33. Publication Information (p. 186-187) Periodicals: Journals, newsletters, magazines -give the volume number after the periodical title; italicize it -include the journal issue number in parentheses (not italicized) directly after the volume number if the journal is paginated by issue -follow with a comma -give the page numbers -finish the element with a period Social Sciences Quarterly, 84, 508-525. Nonperiodicals: Books and reports -give the location where the publisher is located (city and state) -follow with a colon -give the name of the publisher -finish the element with a period Newbury Park, CA: Sage.

34. Electronic Sources and Locator Information (p. 187-192) If the material was accessed electronically, you need to include locator information Include a DOI when available -a DOI is a unique alphanumeric string assigned by a registration agency to identify content and provide a persistent link to its location on the Internet -all DOI numbers begin with “10” and contain a prefix and a suffix separated by a slash -the DOI is typically located on the first page of an article If no DOI is available, provide the home page URL of the journal or of the book or report publisher (as opposed to providing database information) See manual for more information and examples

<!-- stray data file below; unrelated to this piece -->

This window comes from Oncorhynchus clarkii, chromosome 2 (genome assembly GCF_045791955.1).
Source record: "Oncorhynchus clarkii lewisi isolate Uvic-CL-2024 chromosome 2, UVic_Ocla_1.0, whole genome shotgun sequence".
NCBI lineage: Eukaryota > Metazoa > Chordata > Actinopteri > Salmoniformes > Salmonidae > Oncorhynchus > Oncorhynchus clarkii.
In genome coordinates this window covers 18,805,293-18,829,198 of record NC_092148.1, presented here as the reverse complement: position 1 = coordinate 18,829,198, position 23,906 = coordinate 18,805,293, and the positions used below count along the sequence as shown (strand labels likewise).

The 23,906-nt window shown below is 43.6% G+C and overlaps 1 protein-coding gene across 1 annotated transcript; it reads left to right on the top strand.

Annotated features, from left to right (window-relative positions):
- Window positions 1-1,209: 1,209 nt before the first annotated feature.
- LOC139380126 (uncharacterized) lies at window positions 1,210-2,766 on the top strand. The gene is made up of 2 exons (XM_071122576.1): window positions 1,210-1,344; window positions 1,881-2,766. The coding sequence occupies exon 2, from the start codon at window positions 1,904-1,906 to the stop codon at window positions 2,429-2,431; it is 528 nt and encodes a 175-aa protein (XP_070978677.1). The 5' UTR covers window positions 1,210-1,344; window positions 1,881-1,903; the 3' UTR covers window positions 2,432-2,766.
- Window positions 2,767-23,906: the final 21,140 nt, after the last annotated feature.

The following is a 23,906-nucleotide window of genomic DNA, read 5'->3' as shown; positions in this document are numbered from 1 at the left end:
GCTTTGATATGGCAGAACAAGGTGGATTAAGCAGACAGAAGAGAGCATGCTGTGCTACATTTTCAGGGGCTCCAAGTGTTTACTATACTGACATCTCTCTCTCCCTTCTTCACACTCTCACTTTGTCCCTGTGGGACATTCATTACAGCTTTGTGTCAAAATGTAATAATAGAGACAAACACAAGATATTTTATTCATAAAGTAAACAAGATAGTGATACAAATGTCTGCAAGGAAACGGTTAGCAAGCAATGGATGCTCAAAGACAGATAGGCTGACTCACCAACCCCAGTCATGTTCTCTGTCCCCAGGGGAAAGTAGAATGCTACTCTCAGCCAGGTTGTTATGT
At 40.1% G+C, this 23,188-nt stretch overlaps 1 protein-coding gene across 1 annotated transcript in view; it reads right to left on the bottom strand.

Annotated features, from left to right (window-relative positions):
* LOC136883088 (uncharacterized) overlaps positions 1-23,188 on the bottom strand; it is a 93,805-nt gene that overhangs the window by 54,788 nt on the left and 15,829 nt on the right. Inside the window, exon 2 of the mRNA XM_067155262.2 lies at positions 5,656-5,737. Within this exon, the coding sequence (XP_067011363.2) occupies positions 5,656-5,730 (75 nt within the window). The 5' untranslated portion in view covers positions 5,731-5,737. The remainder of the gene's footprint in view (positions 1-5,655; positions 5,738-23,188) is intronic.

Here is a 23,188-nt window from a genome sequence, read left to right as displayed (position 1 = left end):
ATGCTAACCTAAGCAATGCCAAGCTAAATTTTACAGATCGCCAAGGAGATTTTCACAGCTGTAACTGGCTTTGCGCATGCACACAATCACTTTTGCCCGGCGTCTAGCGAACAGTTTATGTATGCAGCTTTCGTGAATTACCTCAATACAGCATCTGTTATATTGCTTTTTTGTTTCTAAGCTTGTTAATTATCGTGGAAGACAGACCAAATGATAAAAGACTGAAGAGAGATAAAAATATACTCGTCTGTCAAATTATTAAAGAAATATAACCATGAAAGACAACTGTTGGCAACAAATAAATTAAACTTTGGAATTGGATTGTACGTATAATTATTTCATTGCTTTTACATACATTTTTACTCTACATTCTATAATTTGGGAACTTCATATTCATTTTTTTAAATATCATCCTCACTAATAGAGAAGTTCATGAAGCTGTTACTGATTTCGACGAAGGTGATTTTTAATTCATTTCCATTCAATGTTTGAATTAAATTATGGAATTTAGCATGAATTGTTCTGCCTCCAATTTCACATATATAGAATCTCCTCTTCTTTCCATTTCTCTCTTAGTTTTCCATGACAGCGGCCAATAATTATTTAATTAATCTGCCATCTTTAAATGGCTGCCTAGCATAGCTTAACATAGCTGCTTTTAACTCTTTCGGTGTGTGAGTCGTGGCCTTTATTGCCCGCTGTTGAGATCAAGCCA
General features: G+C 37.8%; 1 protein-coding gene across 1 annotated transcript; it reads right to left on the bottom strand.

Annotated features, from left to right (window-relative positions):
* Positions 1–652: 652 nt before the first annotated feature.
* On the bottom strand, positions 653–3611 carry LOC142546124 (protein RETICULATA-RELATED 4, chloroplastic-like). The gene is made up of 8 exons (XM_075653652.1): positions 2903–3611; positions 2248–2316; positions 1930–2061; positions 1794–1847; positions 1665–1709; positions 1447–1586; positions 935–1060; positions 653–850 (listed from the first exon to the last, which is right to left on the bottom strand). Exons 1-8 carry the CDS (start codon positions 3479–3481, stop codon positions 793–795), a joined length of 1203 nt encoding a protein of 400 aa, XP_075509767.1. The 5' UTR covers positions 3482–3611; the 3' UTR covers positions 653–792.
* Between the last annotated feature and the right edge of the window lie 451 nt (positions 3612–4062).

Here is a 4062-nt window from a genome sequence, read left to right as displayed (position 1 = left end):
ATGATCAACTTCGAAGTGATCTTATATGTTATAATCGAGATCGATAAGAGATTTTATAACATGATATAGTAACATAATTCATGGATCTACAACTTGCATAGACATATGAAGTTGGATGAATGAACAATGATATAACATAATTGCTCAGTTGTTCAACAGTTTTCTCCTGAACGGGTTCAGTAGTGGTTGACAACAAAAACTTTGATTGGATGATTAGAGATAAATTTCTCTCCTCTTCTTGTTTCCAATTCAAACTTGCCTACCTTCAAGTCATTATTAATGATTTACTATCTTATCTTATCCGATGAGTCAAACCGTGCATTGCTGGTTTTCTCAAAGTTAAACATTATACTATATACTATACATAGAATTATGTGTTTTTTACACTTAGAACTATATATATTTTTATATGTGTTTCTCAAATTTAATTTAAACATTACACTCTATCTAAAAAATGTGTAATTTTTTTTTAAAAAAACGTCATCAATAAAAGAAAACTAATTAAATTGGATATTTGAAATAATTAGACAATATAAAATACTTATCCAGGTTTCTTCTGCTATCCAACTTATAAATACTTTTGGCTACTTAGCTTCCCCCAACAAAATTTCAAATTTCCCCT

35. Reference ExampleJournal article with DOI (p. 198) Herbst-Damm, K. L., & Kulik, J. A. (2005). Volunteer support, marital status, and the survival times of terminally ill patients. Health Psychology, 24, 225-229. doi: 10.1037/0278-6133.24.2.225

36. Gilbert, D. G., McClernon, J. F., Rabinovich, N. E., Sugai, C., Plath, L. C., Asgaard, G., … Botros, N. (2004). Effects of quitting smoking on EEG activation and attention last for more than 31 days and are more severe with stress, dependence, DRD2 A1 allele, and depressive traits. Nicotine and Tobacco Research, 6, 249-267. doi: 10.1080/14622200410001676305